The Environmental Protection Agency (EPA) has made recent efforts to regulate mercury and air toxics emissions from coal fired power plants, and representatives from the Alabama Environmental Council, Alabama Rivers Alliance, and GASP will participate in a public hearing in support of the proposed regulations. It will take place at the EPA Region IV office in Atlanta this Thursday, May 26th from 8 am to 9 pm. Other related activities in Atlanta that day will include a free mercury hair testing event at the Vintage Barber Shop and a fish fry sponsored by the Coosa River Basin Initiative.
Four of the nation’s top 50 mercury-emitting power plants in 2009 were in Alabama, and three of the top 25 were in the Birmingham metro area. The Agency for Toxic Substances and Disease Registry states that coal-fired power plants are one of the top sources of human exposure to mercury, a potent neurotoxin that can cause a variety of health problems from learning disorders to heart attacks. Coal plants are the single largest source of human-made mercury emissions.
“We need the EPA to regulate mercury and stop this,” says Michael Churchman, executive director of the Alabama Environmental Council, who is scheduled to speak on behalf of the Alabama groups. “We want to bring the message that Alabamians demand healthy air and water and we will no longer stand for being a state with some of the dirtiest air in the nation.”
According to Cindy Lowry, executive director of the Alabama Rivers Alliance, mercury doesn’t just pollute the air. “Its real danger is when it gets in our waterways and into the fish we eat.” Alabama currently has 61 lakes, rivers, and/or stream segments with fish consumption advisories for mercury.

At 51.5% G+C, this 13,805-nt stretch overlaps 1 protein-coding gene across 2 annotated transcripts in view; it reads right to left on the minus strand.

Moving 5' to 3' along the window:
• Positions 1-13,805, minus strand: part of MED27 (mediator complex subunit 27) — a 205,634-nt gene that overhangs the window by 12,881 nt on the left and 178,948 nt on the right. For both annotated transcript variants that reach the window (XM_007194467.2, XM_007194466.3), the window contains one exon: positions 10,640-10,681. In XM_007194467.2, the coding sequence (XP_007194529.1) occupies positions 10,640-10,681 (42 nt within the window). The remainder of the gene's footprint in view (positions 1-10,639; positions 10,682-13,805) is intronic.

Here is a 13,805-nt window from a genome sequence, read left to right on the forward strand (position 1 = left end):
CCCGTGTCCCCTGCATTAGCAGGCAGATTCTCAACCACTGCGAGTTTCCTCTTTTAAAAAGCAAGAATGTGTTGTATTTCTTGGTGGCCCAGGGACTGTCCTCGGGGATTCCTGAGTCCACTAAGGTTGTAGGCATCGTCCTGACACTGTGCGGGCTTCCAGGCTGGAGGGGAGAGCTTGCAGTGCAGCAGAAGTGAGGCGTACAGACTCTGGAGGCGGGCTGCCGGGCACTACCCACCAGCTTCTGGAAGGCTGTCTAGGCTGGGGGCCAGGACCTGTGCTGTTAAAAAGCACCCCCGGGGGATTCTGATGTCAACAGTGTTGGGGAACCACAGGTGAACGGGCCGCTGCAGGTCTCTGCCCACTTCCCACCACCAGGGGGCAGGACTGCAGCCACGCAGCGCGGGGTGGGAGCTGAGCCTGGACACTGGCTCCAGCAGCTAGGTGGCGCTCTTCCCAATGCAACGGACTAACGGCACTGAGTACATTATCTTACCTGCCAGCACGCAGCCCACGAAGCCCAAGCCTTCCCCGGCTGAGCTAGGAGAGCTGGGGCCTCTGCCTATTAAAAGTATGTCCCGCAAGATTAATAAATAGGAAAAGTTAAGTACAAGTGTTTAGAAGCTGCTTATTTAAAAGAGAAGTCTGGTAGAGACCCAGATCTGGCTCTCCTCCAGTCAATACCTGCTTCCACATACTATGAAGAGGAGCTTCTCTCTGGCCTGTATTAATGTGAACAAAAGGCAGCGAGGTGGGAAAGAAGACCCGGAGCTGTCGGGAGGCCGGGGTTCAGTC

The EPA, which had no previous regulations specific to mercury, proposed a rule in March to set national standards for mercury pollution from coal-fired power plants. According to the EPA, the proposed standards will prevent 91% of the mercury in coal burned in power plants from being emitted to the air, reduce acid gas emissions from power plants by 91%, and reduce sulfur dioxide (SO2) emissions from power plants by 55 percent. This could prevent 17,000 premature deaths, 11,000 heart attacks, 120,000 asthma attacks, 12,200 hospital & emergency room visits, 4,500 cases of chronic bronchitis, and 5.1 million restricted activity days each year.
Citizens concerned about mercury and air pollution in Alabama can send written comments to EPA by July 5th and/or contact the Alabama Environmental Council or the Alabama Rivers Alliance to find out how to get more involved.